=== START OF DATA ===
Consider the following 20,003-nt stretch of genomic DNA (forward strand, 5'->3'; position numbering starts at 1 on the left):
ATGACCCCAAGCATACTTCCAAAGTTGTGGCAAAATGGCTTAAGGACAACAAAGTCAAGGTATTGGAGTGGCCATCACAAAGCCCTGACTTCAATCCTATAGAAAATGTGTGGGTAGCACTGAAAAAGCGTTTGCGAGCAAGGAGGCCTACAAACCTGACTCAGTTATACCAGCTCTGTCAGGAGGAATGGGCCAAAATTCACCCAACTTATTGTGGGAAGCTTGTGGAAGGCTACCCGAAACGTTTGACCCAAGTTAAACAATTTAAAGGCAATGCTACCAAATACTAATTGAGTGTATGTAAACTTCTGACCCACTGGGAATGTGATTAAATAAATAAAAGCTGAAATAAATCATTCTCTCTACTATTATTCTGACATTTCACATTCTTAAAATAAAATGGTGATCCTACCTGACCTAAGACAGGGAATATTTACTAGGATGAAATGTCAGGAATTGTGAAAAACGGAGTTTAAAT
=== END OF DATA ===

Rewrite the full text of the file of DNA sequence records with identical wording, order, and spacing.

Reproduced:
Consider the following 20,003-nt stretch of genomic DNA (forward strand, 5'->3'; position numbering starts at 1 on the left):
ATGACCCCAAGCATACTTCCAAAGTTGTGGCAAAATGGCTTAAGGACAACAAAGTCAAGGTATTGGAGTGGCCATCACAAAGCCCTGACTTCAATCCTATAGAAAATGTGTGGGTAGCACTGAAAAAGCGTTTGCGAGCAAGGAGGCCTACAAACCTGACTCAGTTATACCAGCTCTGTCAGGAGGAATGGGCCAAAATTCACCCAACTTATTGTGGGAAGCTTGTGGAAGGCTACCCGAAACGTTTGACCCAAGTTAAACAATTTAAAGGCAATGCTACCAAATACTAATTGAGTGTATGTAAACTTCTGACCCACTGGGAATGTGATTAAATAAATAAAAGCTGAAATAAATCATTCTCTCTACTATTATTCTGACATTTCACATTCTTAAAATAAAATGGTGATCCTACCTGACCTAAGACAGGGAATATTTACTAGGATGAAATGTCAGGAATTGTGAAAAACGGAGTTTAAAT